The conflict is over the university’s Public Policy Institute’s invitation to Kathleen Sebelius, the U.S. Secretary of Health and Human Services, to be its 2012 award ceremony speaker this weekend. The decision drew immediate ire from Catholic groups who see Sebelius, a Catholic, as someone who is using her office to violate religious liberty.
In a statement Tuesday, the Archdiocese of Washington called the decision unfortunate and even charged that the Public Policy Institute was supporting a “radical redefining of ministry.”
“Given the dramatic impact this mandate will have on Georgetown and all Catholic institutions, it is understandable that Catholics across the country would find shocking the choice of Secretary Sebelius, the architect of the mandate, to receive such special recognition at a Catholic university,” reads the statement. “It is also understandable that Catholics would view this as a challenge to the bishops.”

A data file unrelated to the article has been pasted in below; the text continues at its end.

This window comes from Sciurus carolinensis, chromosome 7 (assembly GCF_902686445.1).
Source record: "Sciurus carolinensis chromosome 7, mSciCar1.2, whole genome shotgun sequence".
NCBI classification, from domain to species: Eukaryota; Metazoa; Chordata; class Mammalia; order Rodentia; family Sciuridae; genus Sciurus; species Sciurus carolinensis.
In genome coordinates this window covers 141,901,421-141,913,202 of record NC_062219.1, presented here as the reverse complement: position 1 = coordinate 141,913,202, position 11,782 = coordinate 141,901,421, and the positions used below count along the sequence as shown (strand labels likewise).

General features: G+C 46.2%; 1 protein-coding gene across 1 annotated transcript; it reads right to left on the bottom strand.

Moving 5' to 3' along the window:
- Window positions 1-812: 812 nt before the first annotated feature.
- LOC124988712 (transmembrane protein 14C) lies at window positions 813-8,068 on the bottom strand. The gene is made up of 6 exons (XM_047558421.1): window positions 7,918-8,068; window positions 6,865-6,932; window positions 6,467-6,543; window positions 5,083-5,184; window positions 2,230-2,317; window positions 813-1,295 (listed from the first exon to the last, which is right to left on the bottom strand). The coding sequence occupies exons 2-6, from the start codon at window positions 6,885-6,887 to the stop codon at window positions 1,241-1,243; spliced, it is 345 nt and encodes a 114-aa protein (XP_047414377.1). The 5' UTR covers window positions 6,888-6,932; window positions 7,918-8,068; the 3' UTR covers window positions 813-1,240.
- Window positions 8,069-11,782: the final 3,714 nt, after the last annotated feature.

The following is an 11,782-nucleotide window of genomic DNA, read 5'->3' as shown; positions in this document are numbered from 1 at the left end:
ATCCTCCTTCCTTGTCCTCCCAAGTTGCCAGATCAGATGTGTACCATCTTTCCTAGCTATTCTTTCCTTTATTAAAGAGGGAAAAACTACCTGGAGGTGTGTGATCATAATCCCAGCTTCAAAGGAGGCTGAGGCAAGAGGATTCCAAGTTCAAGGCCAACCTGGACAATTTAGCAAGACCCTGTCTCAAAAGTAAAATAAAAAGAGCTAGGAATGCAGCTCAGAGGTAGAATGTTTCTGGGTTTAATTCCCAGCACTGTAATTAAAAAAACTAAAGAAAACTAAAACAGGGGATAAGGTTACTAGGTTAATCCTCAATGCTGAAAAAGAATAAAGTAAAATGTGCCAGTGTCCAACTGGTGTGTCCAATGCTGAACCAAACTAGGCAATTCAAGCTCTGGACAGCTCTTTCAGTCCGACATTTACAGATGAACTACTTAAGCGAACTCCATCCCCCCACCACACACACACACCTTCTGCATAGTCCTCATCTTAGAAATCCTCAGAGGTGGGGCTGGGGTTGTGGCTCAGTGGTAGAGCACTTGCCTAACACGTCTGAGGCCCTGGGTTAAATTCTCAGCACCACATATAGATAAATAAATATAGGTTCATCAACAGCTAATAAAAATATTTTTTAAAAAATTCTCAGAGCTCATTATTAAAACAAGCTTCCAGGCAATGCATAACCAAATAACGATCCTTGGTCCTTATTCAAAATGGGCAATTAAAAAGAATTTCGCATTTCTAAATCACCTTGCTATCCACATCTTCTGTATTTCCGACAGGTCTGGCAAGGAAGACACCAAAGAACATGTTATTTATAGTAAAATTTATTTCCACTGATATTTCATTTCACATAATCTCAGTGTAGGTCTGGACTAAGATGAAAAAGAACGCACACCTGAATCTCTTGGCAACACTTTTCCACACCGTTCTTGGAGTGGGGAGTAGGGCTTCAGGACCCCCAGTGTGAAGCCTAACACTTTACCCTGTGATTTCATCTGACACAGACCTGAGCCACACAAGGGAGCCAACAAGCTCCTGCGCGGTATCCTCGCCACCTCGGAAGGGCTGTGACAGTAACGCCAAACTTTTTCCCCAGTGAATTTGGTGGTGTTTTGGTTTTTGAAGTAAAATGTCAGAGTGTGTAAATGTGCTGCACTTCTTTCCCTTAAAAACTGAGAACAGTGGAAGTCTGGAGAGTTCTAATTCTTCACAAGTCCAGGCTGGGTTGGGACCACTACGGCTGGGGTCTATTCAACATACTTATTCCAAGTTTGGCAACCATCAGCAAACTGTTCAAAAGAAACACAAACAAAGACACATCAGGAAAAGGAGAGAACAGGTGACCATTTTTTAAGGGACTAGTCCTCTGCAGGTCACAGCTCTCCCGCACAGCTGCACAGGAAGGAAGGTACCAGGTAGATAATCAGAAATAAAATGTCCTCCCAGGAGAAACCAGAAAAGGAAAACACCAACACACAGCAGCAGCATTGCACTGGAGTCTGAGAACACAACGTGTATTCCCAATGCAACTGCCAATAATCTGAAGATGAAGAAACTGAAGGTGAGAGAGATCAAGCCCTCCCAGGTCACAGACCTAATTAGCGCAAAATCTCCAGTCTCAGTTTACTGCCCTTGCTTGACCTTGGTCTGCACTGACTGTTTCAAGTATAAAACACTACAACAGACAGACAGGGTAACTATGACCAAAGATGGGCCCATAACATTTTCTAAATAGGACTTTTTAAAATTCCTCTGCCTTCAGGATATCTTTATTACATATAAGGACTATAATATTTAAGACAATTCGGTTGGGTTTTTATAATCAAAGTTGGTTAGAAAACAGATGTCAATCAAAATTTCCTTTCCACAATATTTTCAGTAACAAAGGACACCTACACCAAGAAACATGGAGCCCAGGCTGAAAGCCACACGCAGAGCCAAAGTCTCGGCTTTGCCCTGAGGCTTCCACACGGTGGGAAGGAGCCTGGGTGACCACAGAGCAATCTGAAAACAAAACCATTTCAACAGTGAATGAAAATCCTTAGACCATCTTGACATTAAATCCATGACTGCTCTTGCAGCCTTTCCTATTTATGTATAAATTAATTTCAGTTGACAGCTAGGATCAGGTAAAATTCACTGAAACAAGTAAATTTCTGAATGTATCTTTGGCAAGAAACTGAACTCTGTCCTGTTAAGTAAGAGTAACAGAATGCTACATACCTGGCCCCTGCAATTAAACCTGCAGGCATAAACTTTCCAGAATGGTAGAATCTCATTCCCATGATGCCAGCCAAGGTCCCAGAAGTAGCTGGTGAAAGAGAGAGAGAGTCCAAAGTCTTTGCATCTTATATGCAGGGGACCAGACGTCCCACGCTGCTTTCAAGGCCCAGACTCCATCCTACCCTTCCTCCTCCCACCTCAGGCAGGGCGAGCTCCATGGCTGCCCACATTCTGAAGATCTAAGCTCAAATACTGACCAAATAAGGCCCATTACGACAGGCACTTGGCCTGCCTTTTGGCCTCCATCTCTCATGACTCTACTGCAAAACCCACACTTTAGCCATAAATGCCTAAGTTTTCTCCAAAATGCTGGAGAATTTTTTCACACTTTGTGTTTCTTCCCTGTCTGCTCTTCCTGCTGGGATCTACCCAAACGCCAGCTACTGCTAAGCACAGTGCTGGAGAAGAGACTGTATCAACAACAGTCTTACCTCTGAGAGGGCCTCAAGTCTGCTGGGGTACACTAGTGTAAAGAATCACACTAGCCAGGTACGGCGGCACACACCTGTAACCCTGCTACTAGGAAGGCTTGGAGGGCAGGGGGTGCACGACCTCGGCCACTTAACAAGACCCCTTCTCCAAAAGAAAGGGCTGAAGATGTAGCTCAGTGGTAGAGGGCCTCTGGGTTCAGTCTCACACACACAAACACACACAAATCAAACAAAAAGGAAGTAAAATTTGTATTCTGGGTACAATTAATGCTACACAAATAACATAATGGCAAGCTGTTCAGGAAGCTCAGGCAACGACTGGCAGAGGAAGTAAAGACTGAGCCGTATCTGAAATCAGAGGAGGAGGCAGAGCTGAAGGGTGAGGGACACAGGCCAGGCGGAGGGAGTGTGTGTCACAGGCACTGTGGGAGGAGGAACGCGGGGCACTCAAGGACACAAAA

By Dan Gilgoff, CNN.com Religion Editor
Alexandria, Virginia (CNN) – A few hundred Mormons filed into a chapel just outside the Washington Beltway one recent Sunday to hear a somewhat unusual presentation: an Obama administration official recounting his conversion to Mormonism.
“I have never in my life had a more powerful experience than that spiritual moment when the spirit of Christ testified to me that the Book of Mormon is true,” Larry Echo Hawk told the audience, which stretched back through the spacious sanctuary and into a gymnasium in the rear.